I have a CSV file with 400 000 rows and the following headers:

header_names = ['LEAGUE', 'YEAR', 'DATE', 'HOME', '1', 'X', '2', 'AWAY', 'SCORE', 'SCORE_1', 'SCORE_2', 'FTR', 'FAVORITE', 'UNDER-OVER'] 

The aim of my function is for every row to take all the previous, filter them by items in the current row and return some statistic.

This is my script so far:

import pandas as pd

filepath = 'data.csv'
header_names = ['LEAGUE', 'YEAR', 'DATE', 'HOME', '1', 'X', '2', 'AWAY', 'SCORE', 'SCORE_1', 'SCORE_2', 'FTR', 'FAVORITE', 'UNDER-OVER'] # Add appropriate headers
df = pd.read_csv(filepath, sep=',', na_values=['', '-'], parse_dates=True, header=None, names=header_names, skiprows=1, nrows=1000)

def mid_func(x):
    global mid
    mid += 1
    return mid

mid = -1
df.insert(0, 'MID', df.apply(mid_func, axis=1))

new_df = df.copy()

def home_1_simple_filter(x):
    mid_stop = x[0] - 1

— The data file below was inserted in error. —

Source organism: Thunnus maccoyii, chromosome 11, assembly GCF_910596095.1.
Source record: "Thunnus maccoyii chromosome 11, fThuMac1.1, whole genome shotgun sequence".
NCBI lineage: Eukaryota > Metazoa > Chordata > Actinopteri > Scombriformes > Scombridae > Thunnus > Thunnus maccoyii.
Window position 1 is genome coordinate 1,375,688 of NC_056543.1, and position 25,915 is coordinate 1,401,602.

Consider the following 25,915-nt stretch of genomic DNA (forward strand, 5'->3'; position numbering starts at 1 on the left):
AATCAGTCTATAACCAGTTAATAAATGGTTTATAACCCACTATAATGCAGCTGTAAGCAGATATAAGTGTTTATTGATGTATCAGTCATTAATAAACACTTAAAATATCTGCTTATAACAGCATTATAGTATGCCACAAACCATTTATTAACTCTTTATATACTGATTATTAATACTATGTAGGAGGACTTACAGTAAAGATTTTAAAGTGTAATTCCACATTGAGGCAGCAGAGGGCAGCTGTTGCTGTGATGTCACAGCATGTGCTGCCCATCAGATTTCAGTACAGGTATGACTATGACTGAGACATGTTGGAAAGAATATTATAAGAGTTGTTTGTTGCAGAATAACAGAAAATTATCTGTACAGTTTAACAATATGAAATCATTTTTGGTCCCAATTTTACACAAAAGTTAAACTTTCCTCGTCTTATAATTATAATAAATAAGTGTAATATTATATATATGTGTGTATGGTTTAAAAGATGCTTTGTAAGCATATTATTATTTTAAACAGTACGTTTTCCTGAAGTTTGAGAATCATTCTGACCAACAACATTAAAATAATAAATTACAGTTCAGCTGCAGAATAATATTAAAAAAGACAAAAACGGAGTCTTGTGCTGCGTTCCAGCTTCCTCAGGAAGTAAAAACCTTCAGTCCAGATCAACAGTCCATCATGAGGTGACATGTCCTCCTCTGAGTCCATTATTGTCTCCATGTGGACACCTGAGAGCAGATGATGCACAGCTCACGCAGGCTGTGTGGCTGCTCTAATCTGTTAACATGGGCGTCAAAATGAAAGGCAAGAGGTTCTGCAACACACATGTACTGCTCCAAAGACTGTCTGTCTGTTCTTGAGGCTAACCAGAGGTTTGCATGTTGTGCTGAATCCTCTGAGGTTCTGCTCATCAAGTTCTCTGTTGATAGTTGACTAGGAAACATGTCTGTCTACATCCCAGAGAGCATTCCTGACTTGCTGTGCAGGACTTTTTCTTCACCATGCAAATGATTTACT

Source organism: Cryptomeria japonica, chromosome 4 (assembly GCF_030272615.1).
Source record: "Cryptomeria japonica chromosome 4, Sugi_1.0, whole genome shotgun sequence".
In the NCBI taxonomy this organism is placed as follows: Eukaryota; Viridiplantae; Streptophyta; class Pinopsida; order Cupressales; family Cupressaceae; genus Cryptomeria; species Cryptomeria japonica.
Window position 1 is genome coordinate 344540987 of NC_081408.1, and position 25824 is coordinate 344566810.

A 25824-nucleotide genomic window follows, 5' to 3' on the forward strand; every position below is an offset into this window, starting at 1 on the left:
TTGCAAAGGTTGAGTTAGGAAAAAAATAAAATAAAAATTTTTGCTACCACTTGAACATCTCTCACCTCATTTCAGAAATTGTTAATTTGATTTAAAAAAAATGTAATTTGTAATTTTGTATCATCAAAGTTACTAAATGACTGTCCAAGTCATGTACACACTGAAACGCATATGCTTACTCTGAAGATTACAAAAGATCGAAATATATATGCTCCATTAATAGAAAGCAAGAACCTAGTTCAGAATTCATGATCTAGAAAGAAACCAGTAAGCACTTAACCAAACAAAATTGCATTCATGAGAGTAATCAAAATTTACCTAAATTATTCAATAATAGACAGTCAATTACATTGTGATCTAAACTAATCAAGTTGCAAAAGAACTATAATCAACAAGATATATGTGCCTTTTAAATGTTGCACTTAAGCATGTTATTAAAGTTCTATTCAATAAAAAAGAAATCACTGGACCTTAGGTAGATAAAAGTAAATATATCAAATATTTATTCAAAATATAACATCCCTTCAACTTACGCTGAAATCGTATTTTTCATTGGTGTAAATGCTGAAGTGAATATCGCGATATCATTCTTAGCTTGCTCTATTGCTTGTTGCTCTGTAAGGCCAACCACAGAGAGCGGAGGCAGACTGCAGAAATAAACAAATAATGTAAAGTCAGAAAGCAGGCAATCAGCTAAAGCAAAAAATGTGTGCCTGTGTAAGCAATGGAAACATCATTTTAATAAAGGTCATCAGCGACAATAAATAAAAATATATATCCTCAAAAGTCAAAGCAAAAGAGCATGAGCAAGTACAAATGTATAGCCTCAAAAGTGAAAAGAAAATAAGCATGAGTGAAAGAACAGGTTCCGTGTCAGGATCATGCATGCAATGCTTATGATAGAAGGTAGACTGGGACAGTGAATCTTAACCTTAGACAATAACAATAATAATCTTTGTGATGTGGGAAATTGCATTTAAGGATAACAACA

home = x[4]
    odd_1 = x[5]
    start = time.time()
    filtered = df[(df['HOME'] == home) & (df['1'] == odd_1)].ix[:mid_stop]['FTR']
    stop = time.time() - start
    print round(stop*1000.,2), 'ms', home, odd_1, mid_stop
    return filtered

start = time.time()
new_df['HOME_1'] = df.apply(home_1_simple_filter, axis=1)
stop = time.time() - start
print stop

The mid_func is to help me take the previous row. The whole process takes 3 seconds for the first 1000, and 0.002 seconds on average.

  • \$\begingroup\$ 0.002 seconds per row doesn't seem like much. Do you have some target time in mind? Have you profiled the code to see where the time goes (I would guess that reading in the CSV will be a big chunk of it, which you can't speed up by altering your filter)? \$\endgroup\$ – jonrsharpe Aug 16 '14 at 10:41
  • \$\begingroup\$ There will be 60 filter operations like the one I mentioned, for each one of the 400 000 rows, so the overall time needed would be in hours. \$\endgroup\$ – GiannisIordanou Aug 16 '14 at 10:47
  • \$\begingroup\$ Verify your indentation in mid_func()? \$\endgroup\$ – 200_success Aug 17 '14 at 5:50
  • \$\begingroup\$ What do you mean about the indentation ? \$\endgroup\$ – GiannisIordanou Aug 23 '14 at 22:48
  • \$\begingroup\$ @evil_inside indentation is the space before lines \$\endgroup\$ – Caridorc Jul 22 '15 at 19:03

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